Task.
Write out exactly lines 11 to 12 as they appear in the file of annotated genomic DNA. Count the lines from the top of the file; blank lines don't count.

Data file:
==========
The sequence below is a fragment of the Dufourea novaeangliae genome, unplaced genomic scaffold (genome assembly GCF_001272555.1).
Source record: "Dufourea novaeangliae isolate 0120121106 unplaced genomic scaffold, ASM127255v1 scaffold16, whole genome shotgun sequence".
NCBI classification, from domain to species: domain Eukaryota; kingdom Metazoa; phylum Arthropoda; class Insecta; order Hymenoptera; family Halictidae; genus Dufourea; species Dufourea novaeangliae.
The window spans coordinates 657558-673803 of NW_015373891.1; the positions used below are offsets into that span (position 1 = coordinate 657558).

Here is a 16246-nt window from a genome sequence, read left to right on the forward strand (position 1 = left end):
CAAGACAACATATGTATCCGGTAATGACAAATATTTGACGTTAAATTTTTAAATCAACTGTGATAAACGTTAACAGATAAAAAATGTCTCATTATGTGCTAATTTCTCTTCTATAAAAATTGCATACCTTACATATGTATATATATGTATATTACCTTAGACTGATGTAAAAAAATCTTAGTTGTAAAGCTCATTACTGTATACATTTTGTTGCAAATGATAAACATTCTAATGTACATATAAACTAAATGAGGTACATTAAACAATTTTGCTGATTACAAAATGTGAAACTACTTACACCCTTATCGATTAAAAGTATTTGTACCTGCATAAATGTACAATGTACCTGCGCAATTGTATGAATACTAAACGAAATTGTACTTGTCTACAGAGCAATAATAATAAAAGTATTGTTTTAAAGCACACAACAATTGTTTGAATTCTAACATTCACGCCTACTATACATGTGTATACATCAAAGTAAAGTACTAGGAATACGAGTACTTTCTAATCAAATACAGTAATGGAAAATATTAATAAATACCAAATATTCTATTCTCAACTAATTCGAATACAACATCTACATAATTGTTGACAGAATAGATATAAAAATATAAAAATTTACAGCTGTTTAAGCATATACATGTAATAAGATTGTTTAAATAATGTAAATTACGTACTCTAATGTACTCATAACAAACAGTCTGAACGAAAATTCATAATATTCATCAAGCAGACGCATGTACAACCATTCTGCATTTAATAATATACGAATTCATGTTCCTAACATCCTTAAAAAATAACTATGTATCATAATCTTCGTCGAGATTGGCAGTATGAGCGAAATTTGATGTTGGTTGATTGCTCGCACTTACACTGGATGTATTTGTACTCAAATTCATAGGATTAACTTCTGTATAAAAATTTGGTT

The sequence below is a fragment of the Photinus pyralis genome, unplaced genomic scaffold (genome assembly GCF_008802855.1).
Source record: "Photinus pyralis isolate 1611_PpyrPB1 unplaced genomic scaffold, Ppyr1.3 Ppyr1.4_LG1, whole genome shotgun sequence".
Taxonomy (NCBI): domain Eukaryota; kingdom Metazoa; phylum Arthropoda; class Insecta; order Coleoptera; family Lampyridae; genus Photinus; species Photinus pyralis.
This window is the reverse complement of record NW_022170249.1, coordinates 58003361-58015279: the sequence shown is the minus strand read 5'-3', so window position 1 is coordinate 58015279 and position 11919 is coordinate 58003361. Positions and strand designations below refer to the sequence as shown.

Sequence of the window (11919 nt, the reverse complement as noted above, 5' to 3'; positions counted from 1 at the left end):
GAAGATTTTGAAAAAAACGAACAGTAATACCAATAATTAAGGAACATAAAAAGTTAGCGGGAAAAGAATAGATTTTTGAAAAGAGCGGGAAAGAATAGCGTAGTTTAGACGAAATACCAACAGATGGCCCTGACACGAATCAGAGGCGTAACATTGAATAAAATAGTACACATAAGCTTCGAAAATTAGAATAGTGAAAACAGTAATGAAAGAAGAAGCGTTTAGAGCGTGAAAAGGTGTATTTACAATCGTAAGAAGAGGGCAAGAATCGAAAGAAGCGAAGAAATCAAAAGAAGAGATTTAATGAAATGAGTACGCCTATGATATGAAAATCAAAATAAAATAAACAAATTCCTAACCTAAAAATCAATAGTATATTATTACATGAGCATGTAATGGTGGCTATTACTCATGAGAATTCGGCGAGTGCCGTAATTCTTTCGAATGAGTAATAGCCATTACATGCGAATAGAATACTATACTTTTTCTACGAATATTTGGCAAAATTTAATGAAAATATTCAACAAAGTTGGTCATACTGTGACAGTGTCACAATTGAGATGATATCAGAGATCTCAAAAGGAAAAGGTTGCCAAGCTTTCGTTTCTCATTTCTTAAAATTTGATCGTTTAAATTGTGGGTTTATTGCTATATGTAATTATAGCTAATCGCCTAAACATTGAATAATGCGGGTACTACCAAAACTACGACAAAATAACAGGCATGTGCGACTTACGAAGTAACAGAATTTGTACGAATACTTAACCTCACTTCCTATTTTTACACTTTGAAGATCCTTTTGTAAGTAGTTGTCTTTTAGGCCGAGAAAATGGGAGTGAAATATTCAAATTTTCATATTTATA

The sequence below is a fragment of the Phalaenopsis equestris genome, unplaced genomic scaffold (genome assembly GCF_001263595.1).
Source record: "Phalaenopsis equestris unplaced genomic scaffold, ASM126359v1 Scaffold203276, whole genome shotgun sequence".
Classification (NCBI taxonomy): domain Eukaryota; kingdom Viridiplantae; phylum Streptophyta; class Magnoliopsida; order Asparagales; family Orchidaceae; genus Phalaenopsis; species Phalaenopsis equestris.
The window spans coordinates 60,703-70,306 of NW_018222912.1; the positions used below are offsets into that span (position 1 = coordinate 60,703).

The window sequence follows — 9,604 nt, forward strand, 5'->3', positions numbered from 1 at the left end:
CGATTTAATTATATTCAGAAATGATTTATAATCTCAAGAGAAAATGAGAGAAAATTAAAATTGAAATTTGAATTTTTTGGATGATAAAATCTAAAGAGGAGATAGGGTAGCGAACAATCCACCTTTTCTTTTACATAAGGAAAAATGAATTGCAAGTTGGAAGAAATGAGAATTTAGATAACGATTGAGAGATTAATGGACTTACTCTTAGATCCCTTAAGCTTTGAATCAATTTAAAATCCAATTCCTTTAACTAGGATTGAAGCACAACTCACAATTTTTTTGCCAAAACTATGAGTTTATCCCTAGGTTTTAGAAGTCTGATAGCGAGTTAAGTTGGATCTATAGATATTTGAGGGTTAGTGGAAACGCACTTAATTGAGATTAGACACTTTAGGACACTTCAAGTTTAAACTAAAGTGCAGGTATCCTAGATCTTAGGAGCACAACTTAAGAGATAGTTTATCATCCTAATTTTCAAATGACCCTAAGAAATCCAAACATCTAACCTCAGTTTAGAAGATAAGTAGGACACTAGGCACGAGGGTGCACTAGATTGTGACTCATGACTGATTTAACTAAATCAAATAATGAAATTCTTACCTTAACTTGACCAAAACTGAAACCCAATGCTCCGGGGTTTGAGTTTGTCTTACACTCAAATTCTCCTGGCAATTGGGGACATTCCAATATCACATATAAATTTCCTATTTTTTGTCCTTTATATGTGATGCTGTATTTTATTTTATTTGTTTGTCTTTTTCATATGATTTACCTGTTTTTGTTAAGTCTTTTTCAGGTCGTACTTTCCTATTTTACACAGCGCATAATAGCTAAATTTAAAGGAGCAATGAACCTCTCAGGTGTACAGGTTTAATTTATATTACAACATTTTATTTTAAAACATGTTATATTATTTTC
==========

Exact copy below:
Sequence of the window (11919 nt, the reverse complement as noted above, 5' to 3'; positions counted from 1 at the left end):
GAAGATTTTGAAAAAAACGAACAGTAATACCAATAATTAAGGAACATAAAAAGTTAGCGGGAAAAGAATAGATTTTTGAAAAGAGCGGGAAAGAATAGCGTAGTTTAGACGAAATACCAACAGATGGCCCTGACACGAATCAGAGGCGTAACATTGAATAAAATAGTACACATAAGCTTCGAAAATTAGAATAGTGAAAACAGTAATGAAAGAAGAAGCGTTTAGAGCGTGAAAAGGTGTATTTACAATCGTAAGAAGAGGGCAAGAATCGAAAGAAGCGAAGAAATCAAAAGAAGAGATTTAATGAAATGAGTACGCCTATGATATGAAAATCAAAATAAAATAAACAAATTCCTAACCTAAAAATCAATAGTATATTATTACATGAGCATGTAATGGTGGCTATTACTCATGAGAATTCGGCGAGTGCCGTAATTCTTTCGAATGAGTAATAGCCATTACATGCGAATAGAATACTATACTTTTTCTACGAATATTTGGCAAAATTTAATGAAAATATTCAACAAAGTTGGTCATACTGTGACAGTGTCACAATTGAGATGATATCAGAGATCTCAAAAGGAAAAGGTTGCCAAGCTTTCGTTTCTCATTTCTTAAAATTTGATCGTTTAAATTGTGGGTTTATTGCTATATGTAATTATAGCTAATCGCCTAAACATTGAATAATGCGGGTACTACCAAAACTACGACAAAATAACAGGCATGTGCGACTTACGAAGTAACAGAATTTGTACGAATACTTAACCTCACTTCCTATTTTTACACTTTGAAGATCCTTTTGTAAGTAGTTGTCTTTTAGGCCGAGAAAATGGGAGTGAAATATTCAAATTTTCATATTTATA